When did animals leave their first footprint on Earth?

Rodiano Bonacci
Giugno 8, 2018

Animals use their appendages or outgrowths to move around, make their homes, feed, and find mates.

They were discovered by researchers from the Nanjing Institute of Geology and Palaeontology from the Chinese Academy of Sciences and Virginia Tech in the United States.

This places them perhaps even 10 million years before the "Cambrian Explosion" (roughly 541 million years ago), the moment in time which sparked the incredible evolution of life that led to the unbelievable diversity of species that we see today. This is considered the earliest animal fossil footprint record. The latest prints date to the Ediacaran period, whose sparse fossil record is populated with soft-tissued creatures including worms and organisms that resembled tiny immobile bags.

Scientists have found fossilised footprints dating from 551 million years ago in China, left in mud by an unknown bug.

Xiao's team found the footprints while tilting rock slabs at different angles.

"We do not know exactly what animals made these footprints, other than that the animals must have been bilaterally symmetric because they had paired appendages", study co-author Shuhai Xiao, a geobiologist from Virginia Tech, told the Independent.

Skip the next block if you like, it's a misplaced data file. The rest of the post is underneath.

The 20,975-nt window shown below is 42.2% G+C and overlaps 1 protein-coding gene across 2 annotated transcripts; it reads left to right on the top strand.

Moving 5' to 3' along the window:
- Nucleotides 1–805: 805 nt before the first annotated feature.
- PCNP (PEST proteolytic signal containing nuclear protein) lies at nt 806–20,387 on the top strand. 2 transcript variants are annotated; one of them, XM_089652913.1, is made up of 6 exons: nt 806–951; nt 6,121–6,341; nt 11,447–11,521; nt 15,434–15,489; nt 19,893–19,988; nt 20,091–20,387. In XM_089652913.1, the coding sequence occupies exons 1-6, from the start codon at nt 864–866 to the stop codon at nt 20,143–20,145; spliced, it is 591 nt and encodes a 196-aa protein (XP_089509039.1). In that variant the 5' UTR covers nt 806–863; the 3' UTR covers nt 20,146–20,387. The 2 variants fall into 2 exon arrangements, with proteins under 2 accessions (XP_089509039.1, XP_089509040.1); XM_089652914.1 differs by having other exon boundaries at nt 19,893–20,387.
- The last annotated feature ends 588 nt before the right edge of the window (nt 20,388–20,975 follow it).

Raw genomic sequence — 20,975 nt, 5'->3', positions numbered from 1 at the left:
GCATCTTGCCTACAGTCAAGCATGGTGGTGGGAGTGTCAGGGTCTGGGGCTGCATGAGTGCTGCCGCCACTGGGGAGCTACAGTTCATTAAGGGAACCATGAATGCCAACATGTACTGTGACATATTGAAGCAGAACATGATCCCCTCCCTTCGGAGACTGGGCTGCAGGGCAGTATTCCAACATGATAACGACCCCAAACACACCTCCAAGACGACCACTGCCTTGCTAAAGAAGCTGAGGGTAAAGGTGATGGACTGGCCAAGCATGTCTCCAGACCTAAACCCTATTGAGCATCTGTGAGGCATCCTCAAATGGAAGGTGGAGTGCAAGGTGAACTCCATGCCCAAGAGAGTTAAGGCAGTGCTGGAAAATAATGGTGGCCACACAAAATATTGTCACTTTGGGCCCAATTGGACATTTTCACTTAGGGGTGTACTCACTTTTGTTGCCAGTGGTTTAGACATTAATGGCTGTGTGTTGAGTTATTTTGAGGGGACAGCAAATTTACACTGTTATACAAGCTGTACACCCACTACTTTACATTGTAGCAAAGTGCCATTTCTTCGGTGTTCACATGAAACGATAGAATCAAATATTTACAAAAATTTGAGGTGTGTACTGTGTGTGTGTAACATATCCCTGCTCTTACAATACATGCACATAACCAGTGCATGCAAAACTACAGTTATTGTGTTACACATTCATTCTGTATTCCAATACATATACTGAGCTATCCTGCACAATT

"Previously identified footprints are between 540 and 530 million years old", Dr Zhe Chen from the Nanjing Institute of Geology and Palaeontology told MailOnline.

The trackways are irregular, the scientists found, with two rows of imprints that suggest they were created by a bilaterian animal whose appendages raised it above the ground.

The fossils date to the Ediacaran Period, which was between 635 to 541 million years ago.

The scientists are unsure whether the creature had many legs or just two, and whether it was a member of the arthropod group, which includes bumblebees and spiders, or annelids, which contains modern-day bristle worms.

Also, the trackways appear to be connected to burrows, suggesting that the animals may have periodically dug into sediments and microbial mats, perhaps to mine oxygen and food.

'Arthropods and annelids, or their ancestors, are possibilities.

"But unless the animal died (and preserved) next to its footprints, it is hard to say who made the footprints", he said.

The tracks could be from 10 million years before the Cambrian Explosion, a sudden explosion in biodiversity almost half a billion years ago. This critter was roaming the planet millions of years before the first mammals, the first dinosaurs, and even the first fish.

It ended with the Cambrian-Ordovician extinction event, approximately 488 million years ago.

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